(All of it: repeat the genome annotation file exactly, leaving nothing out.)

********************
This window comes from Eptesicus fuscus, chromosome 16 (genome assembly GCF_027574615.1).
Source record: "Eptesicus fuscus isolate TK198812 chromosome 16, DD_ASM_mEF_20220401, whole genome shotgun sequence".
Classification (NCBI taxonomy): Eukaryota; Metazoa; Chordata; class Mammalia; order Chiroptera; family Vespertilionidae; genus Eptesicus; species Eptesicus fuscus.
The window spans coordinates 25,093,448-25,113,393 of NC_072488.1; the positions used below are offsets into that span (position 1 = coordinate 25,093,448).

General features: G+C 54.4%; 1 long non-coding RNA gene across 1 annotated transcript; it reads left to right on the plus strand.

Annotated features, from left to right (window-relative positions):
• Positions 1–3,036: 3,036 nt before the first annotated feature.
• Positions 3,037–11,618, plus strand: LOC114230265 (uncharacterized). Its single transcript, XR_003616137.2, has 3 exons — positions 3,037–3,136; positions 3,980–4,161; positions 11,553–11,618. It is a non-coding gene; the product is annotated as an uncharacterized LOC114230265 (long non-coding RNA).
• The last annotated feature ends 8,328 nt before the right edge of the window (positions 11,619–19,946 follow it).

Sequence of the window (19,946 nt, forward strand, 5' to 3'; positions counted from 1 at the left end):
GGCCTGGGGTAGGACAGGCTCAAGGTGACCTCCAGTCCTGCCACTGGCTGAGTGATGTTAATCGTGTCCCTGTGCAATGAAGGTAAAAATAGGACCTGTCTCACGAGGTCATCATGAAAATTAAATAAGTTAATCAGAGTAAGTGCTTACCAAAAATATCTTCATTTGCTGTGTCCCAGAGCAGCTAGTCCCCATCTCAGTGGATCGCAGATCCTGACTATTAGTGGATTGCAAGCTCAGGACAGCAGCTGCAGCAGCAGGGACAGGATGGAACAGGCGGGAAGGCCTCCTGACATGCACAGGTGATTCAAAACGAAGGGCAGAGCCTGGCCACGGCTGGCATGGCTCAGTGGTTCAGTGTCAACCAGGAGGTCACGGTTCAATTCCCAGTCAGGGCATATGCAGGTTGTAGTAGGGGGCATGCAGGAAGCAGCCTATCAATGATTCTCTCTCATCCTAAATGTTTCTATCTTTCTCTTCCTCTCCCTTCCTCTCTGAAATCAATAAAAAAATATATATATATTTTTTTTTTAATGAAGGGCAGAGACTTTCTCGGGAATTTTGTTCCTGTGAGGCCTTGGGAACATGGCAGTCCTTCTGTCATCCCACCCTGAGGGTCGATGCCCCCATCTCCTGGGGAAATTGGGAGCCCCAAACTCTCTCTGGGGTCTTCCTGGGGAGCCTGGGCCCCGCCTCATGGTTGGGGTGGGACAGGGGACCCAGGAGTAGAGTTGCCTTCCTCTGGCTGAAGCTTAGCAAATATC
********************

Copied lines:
This window comes from Eptesicus fuscus, chromosome 16 (genome assembly GCF_027574615.1).
Source record: "Eptesicus fuscus isolate TK198812 chromosome 16, DD_ASM_mEF_20220401, whole genome shotgun sequence".
Classification (NCBI taxonomy): Eukaryota; Metazoa; Chordata; class Mammalia; order Chiroptera; family Vespertilionidae; genus Eptesicus; species Eptesicus fuscus.
The window spans coordinates 25,093,448-25,113,393 of NC_072488.1; the positions used below are offsets into that span (position 1 = coordinate 25,093,448).

General features: G+C 54.4%; 1 long non-coding RNA gene across 1 annotated transcript; it reads left to right on the plus strand.

Annotated features, from left to right (window-relative positions):
• Positions 1–3,036: 3,036 nt before the first annotated feature.
• Positions 3,037–11,618, plus strand: LOC114230265 (uncharacterized). Its single transcript, XR_003616137.2, has 3 exons — positions 3,037–3,136; positions 3,980–4,161; positions 11,553–11,618. It is a non-coding gene; the product is annotated as an uncharacterized LOC114230265 (long non-coding RNA).
• The last annotated feature ends 8,328 nt before the right edge of the window (positions 11,619–19,946 follow it).

Sequence of the window (19,946 nt, forward strand, 5' to 3'; positions counted from 1 at the left end):
GGCCTGGGGTAGGACAGGCTCAAGGTGACCTCCAGTCCTGCCACTGGCTGAGTGATGTTAATCGTGTCCCTGTGCAATGAAGGTAAAAATAGGACCTGTCTCACGAGGTCATCATGAAAATTAAATAAGTTAATCAGAGTAAGTGCTTACCAAAAATATCTTCATTTGCTGTGTCCCAGAGCAGCTAGTCCCCATCTCAGTGGATCGCAGATCCTGACTATTAGTGGATTGCAAGCTCAGGACAGCAGCTGCAGCAGCAGGGACAGGATGGAACAGGCGGGAAGGCCTCCTGACATGCACAGGTGATTCAAAACGAAGGGCAGAGCCTGGCCACGGCTGGCATGGCTCAGTGGTTCAGTGTCAACCAGGAGGTCACGGTTCAATTCCCAGTCAGGGCATATGCAGGTTGTAGTAGGGGGCATGCAGGAAGCAGCCTATCAATGATTCTCTCTCATCCTAAATGTTTCTATCTTTCTCTTCCTCTCCCTTCCTCTCTGAAATCAATAAAAAAATATATATATATTTTTTTTTTAATGAAGGGCAGAGACTTTCTCGGGAATTTTGTTCCTGTGAGGCCTTGGGAACATGGCAGTCCTTCTGTCATCCCACCCTGAGGGTCGATGCCCCCATCTCCTGGGGAAATTGGGAGCCCCAAACTCTCTCTGGGGTCTTCCTGGGGAGCCTGGGCCCCGCCTCATGGTTGGGGTGGGACAGGGGACCCAGGAGTAGAGTTGCCTTCCTCTGGCTGAAGCTTAGCAAATATC